As we sat there, we observed how Gambian families live together in these compounds, sharing their meals and daily activities. It was a very humbling experience for us, especially when we learned that many of the families in the compound were struggling to make ends meet. However, despite their financial struggles, they were happy and content with what they had.

When the food was ready, we were served a delicious meal of rice and fish stew, which was cooked by Omar’s mother. We also had some vegetables and salad on the side. The food was simple but incredibly tasty, and we enjoyed it a lot.

During the meal, we talked about our experiences in Gambia and Omar shared some of his own stories with us. He talked about how difficult it was to find a job, and how he had to work hard to become a tour guide. He also shared his dreams of one day traveling outside of Gambia to see the world.

After the meal, we spent some time playing with the children in the compound. We brought some toys and sweets for them, and they were thrilled to receive them. We also had a chance to talk to some of the adults and learn more about their way of life.

It was a very touching experience for us, and we felt grateful for the opportunity to get a glimpse into the real lives of Gambians. It was a reminder that even though we come from different backgrounds and cultures, we share a common humanity and can connect with each other on a deep level. We left the compound feeling enriched by the experience and grateful for the friendships we had made.

It was a reminder of how important it is to connect with locals and learn about their culture when traveling. We also felt humbled by the simplicity of their way of life and the resilience of their community, despite facing so many challenges.

Places we visited in Gambia?

During our trip to Gambia, we visited a variety of places that gave us a unique and memorable experience.

Firstly, we visited the Kachikally Crocodile Pool, a sacred and historical site located in Bakau. This natural wonder is home to dozens of crocodiles, and it’s believed that they possess mystical powers that bring good luck and fertility to those who touch them.

Another place we visited was the Tanji Fishing Village, which is a fascinating glimpse into the daily life of the local fishermen. We had the opportunity to see them work, and even taste some of their fresh catch at one of the local restaurants.

Roots Village, also known as Juffureh or Juffure, is a historic village located in the North Bank Division of the Gambia. It is known for its role in the transatlantic slave trade and is the birthplace of Kunta Kinte, the main character in Alex Haley’s novel “Roots.”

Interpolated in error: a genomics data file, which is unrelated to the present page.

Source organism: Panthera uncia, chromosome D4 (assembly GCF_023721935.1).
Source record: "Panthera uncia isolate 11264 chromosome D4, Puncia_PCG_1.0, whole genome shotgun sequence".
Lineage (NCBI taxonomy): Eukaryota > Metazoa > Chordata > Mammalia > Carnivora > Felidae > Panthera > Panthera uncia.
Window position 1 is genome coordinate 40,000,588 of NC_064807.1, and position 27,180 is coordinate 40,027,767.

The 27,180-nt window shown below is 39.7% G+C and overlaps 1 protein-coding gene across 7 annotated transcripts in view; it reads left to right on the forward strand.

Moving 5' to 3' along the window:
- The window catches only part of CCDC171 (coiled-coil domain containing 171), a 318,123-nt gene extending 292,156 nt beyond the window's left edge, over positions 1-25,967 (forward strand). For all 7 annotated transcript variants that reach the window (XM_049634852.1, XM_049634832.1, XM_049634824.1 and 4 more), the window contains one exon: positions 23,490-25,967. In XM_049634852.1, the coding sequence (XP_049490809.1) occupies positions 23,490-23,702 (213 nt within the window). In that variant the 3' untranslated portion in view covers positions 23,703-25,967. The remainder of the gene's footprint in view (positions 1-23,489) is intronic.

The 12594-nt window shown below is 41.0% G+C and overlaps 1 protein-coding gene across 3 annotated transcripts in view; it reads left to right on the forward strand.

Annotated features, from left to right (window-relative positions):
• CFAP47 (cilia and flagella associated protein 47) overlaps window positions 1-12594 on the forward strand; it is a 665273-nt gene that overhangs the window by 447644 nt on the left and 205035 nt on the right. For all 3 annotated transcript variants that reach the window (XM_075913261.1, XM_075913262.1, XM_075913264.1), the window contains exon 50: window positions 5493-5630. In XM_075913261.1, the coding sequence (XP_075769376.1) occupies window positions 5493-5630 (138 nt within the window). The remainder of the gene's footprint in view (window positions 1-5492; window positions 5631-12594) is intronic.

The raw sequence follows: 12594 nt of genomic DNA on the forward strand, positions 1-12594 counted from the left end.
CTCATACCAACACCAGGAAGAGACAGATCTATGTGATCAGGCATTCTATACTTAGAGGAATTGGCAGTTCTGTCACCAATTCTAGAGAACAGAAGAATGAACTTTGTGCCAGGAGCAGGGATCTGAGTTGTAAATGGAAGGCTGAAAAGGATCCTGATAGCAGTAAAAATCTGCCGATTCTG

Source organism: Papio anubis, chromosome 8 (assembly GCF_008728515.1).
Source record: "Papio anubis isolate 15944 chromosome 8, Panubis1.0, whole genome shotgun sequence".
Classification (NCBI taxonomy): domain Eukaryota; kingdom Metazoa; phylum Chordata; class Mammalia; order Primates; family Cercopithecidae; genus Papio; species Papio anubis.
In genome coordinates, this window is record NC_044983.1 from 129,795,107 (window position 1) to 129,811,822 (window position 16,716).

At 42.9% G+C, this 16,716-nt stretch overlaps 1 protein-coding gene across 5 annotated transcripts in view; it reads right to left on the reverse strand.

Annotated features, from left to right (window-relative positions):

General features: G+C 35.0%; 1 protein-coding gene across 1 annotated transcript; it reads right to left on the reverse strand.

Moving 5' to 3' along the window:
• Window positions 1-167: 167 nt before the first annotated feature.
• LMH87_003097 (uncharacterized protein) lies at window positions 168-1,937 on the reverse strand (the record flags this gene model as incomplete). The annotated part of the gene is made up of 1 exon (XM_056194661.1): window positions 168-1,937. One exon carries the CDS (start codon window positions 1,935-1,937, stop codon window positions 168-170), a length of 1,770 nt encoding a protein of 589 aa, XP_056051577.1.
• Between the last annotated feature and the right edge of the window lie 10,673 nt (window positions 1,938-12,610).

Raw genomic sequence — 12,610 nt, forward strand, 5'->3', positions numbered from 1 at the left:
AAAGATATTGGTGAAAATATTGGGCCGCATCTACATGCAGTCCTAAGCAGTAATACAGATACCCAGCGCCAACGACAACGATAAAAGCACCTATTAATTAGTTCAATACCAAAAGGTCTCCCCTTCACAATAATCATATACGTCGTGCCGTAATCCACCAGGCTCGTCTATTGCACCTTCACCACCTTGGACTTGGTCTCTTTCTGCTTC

The village has a museum that showcases the history and culture of the region, as well as a replica of Kunta Kinte’s house. Visitors can learn about the history of the slave trade, see the traditional homes and lifestyles of the local people, and participate in cultural activities such as drumming and dancing.

The village also has a vibrant market where visitors can purchase traditional clothing, crafts, and food. It is a popular tourist destination, and many visitors come to learn about the history of the region and pay homage to those who suffered during the transatlantic slave trade.

What did I feel when leaving Gambia?

The memories we created during our time in Gambia will stay with me forever. It was truly a unique experience, unlike any other trip I have taken before. While most of my previous travels had been to places filled with modern technology and luxuries, Gambia was different. It felt like a journey back in time, to a simpler era where people relied on community and personal relationships rather than technology.

The trip also opened my eyes to the beauty of lesser-known destinations. Gambia is not a popular tourist destination like other African countries, but it has so much to offer. Its rich culture and kind people made me want to explore more undiscovered parts of the world.

Leaving Gambia was bittersweet. On one hand, I was sad to say goodbye to the beautiful country and the wonderful people we met. On the other hand, I was grateful for the unforgettable memories we created, the lessons we learned, and the new perspectives we gained. Gambia will always hold a special place in my heart.

If you have never been to Gambia, you are missing something special. Visiting Gambia is an experience like no other. It is a place where you can truly immerse yourself in a new culture, and learn about a way of life that is vastly different from what you might be used to. The Gambian people are incredibly welcoming and hospitable, despite having very little in terms of material possessions.

During my visit to Gambia, I was struck by the kindness and generosity of the people. Everywhere we went, we were greeted with smiles and warm greetings.

What struck me the most about my visit to Gambia was the contrast between the simple way of life and the happiness of the people. Despite not having much in terms of material possessions, the Gambians we met were some of the happiest people I have ever encountered. It really made me reflect on what is truly important in life.

All in all, my visit to Gambia was a life-changing experience. It made me appreciate the things I have, and taught me the importance of human connection and kindness. I would highly recommend visiting Gambia to anyone looking for a truly unique travel experience.